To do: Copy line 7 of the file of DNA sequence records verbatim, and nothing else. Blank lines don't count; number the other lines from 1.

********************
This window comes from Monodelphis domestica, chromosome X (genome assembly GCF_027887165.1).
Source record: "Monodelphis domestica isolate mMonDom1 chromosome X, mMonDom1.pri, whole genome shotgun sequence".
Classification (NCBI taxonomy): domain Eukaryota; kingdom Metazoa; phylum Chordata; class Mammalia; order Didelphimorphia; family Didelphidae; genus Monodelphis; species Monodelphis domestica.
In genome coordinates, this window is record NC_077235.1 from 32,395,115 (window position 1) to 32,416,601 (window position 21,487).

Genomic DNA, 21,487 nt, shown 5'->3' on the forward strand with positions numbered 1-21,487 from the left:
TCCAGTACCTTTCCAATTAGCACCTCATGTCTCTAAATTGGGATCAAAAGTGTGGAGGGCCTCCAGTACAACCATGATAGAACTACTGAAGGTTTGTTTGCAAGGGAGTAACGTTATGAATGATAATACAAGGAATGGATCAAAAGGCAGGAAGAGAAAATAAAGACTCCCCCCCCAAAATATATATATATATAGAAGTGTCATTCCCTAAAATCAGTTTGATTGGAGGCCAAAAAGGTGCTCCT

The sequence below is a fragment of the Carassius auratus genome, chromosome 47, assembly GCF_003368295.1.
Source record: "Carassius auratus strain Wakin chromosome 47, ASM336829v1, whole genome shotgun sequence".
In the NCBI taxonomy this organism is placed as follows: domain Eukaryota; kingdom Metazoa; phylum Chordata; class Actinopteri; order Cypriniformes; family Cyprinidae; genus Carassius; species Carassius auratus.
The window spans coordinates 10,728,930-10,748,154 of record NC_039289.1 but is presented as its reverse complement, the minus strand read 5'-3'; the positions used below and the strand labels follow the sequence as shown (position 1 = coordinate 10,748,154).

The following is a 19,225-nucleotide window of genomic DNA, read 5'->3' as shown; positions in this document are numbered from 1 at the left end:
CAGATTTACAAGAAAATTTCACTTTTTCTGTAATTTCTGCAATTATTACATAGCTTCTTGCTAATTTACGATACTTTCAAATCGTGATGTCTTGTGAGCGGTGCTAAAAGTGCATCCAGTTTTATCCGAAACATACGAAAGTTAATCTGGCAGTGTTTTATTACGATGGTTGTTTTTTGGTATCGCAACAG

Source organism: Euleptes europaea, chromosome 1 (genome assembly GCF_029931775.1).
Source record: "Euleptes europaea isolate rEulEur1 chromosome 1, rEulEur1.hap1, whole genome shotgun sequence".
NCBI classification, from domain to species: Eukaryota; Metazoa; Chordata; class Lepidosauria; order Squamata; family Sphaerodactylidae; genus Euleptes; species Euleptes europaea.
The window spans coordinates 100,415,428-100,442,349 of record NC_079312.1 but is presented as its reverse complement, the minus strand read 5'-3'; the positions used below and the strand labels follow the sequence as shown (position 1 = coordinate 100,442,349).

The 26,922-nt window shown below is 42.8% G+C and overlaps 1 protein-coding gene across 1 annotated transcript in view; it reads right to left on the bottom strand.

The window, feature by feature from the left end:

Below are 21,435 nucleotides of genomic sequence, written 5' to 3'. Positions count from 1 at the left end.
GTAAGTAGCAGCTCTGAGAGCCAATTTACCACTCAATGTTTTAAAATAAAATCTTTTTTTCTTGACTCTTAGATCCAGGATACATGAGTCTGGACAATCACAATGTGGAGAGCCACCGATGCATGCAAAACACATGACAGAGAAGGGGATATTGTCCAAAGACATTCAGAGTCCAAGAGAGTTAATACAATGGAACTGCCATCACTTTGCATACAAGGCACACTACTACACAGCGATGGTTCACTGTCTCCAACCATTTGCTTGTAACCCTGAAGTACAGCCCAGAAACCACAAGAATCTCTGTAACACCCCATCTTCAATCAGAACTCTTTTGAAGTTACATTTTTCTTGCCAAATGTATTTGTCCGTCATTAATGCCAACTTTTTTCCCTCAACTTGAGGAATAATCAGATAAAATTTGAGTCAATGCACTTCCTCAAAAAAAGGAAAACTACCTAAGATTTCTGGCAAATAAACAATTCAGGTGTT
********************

The sequence below is a fragment of the Carassius auratus genome, chromosome 47, assembly GCF_003368295.1.